The Wedding Project


Now housed in the Tate Archive The Wedding Project was a commission from Tate Modern just before it opened, to follow on from Joshua Compston’s Tate Fete the year before in 1997. It was a very specific brief: to happen in Borough Market, to involve both Tate staff and ‘local people’. My idea was to take a wedding as a Ready Made, referring to the famous social uncomfortableness of wedding occasions, the unnatural conjoining of two groups of strangers, where two different families are plunged together, almost proposing that the Tate was using an ‘artist’ to marry them to a ‘new audience’. The event was self consciously spectacular, a ‘real’ celebration combined with a critical look at how public and private are blurred through televisual mediation.



There was an intensive research process in Borough in the light of the change and gentrification that was being ushered in by the arrival of the Tate. This research resulted in the making of a documentary video Borough Market’s Double Life over a 24 hour period. The video was given to the Borough Market traders and shown during the wedding. Most of the market activity happened at night and was invisible to everyone who came to the wedding so the video was a way of showing them what happened in the market normally. The wedding itself was real and I looked for the couple whose wedding it would be and I found them, Eliza and Liam, through someone who worked in the Golden Hinde shop — the boat near Borough Market. They were going to get married in Finsbury Town Hall but they agreed to have their wedding paid for and turned into a piece of art. Their families were there plus a lot of people from the locality and a few passers-by. I still meet people who say they went to the wedding.

3000 traditional invitations were distributed within a certain radius around the Tate, to their target audience. I liked the strangeness of what would usually be totally private and within the family, becoming very public and random. The event was organised along the lines of a traditional white wedding. There was a civil ceremony done by Southwark registrars on the Golden Hinde. There were stalls where local businesses were selling their wares. Ingredients for the wedding came from local shops, craftspeople and businesses. The contents of the day were formed by conversations with Eliza and Liam. As she had Irish roots there was a ceilidh and Liam had a connection with Spain so there was Spanish tapas. Tate staff were ushers and they wore ‘Tate Modern’ luminous yellow coats. There was a lot going on, musical performances, poetry recitations, dancing, an MC, Valerio… It worked as a public and private event, bringing them together in quite an interesting way.

It was filmed by cameras on scaffolding towers that were positioned around the event. It was done before reality TV and Big Brother and before the whole thing of docu-soaps started to enter the public imagination. It would be very different now, but then it was like watching ourselves on TV. There were monitors on pedestals and it was filmed like a sporting event and mixed live by a professional video editor. The video element magnified the abundance of it all, the spectacular scale and nature of it, and confused the fact and fiction aspect even more. A huge number of people took part in the organising and production.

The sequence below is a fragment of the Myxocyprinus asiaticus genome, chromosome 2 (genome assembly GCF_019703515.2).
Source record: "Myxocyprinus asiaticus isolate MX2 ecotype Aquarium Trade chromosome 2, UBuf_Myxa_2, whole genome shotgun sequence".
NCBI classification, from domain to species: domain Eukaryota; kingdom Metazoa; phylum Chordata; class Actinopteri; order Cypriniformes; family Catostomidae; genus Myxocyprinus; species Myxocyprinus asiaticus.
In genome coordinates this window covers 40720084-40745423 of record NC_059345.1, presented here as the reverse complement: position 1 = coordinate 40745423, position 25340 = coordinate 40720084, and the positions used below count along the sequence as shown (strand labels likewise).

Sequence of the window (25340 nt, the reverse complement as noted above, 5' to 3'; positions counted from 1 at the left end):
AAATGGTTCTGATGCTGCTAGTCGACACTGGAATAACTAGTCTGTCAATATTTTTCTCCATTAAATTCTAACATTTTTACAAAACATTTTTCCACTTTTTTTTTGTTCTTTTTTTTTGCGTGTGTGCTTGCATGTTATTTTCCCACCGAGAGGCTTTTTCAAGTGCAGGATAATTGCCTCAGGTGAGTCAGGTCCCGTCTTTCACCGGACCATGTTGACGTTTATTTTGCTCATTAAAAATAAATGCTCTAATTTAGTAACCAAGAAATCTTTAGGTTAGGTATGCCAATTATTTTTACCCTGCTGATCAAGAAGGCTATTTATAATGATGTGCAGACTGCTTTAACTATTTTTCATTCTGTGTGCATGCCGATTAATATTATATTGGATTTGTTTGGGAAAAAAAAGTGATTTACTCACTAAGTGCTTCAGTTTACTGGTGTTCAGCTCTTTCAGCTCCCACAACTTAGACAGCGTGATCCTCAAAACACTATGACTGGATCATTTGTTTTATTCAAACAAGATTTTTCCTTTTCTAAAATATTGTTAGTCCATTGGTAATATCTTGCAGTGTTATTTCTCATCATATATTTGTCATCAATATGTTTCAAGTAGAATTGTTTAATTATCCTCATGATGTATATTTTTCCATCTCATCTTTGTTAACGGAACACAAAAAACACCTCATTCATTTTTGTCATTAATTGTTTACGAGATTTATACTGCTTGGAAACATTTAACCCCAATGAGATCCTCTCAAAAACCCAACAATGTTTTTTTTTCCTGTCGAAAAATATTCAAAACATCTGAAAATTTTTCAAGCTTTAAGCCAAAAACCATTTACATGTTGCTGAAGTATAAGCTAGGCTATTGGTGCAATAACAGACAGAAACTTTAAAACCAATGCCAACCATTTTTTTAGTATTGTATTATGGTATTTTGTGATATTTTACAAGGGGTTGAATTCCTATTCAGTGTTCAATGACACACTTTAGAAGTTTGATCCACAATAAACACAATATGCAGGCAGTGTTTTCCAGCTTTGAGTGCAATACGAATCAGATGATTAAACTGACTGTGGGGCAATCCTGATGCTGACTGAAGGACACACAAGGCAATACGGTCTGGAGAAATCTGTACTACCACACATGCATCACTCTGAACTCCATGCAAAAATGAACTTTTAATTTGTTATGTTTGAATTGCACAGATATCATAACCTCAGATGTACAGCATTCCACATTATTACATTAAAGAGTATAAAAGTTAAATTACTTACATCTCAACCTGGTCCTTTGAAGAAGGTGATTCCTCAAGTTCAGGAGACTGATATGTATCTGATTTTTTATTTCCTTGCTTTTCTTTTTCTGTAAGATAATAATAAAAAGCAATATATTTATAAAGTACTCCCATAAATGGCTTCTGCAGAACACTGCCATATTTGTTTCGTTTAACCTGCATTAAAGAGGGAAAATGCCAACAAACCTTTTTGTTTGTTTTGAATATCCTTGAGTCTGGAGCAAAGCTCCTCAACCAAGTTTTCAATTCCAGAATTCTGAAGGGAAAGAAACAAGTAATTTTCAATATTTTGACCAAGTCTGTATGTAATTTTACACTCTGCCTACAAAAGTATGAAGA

The video, along with a poster with all the credits, the group photo , a huge wedding album and other paraphernalia, were exhibited in a short exhibition at Bankside Power Station Visitor Centre — the Tate Modern before it was renovated. Neil Chapman wrote a piece about this afterwards that was meant to be performed as a lecture, but this never happened. There was a discussion called Blind Date, chaired by Iwona Blaswick, where Eliza and myself were part of the panel. The video has been shown recently in its own right at Bedford Museum in a show about weddings, and in Faltering Flame in Nottingham, curated by David Thorp.

The year after I finished The Wedding Project, Nina Pope and Karen Guthrie ( did the follow up project, which was connected to the Canterbury Tales.




Commissioner and venues

Tate Modern
Borough Market and the Tate Modern Visitor Centre, London


Live event


Tate Modern Archive


Invitation cards
Order of the day



George Cochrane

Heather Galbraith
Kasia Balon
Phil Monk

Art Direction and decorations

Martin O’Carroll
Clare Stent
Sebastian Lowsley Williams

Director of video

Rupert Carey
Second unit director
Sarah Weatherall

Camera operators

Sarah Weatherall
Owen Oppenheimer
Olly Knight
Chris Connarty
Begona Gania

Live vision mixing and editing

Lennaart Van Oldenborgh

Audio Visual and Lighting

Insight Lighting: Brendan Clark, Matt Davies Konstantinos


Peter Cusack

Camera Assisants

Damon Mills
David Rees
Students at Southwark College Audio Visual Communications Department


Kasia Balon
Rupert Carey
Sarah Weatherall


Richard St Clair (System Sound)


Nick Gurney
Rod Morris

Print Design

Ella Gibbs

The Wedding

Eliza Girling
Liam Southwood
Guillem Southwood


Marie O’Reilly
The Medway Singers
Neals Yard Dairy
Nick Gurney
Konditor & Cook
Valerio Martinez Senior
The Wraggle Taggle Ceilidh Band
Anamelia Mello
Strictly Gordo
Sebastian Lowsley Williams
Southwark College
Mary Evans
Tito Vega
Lucy Wilson
Caro Howell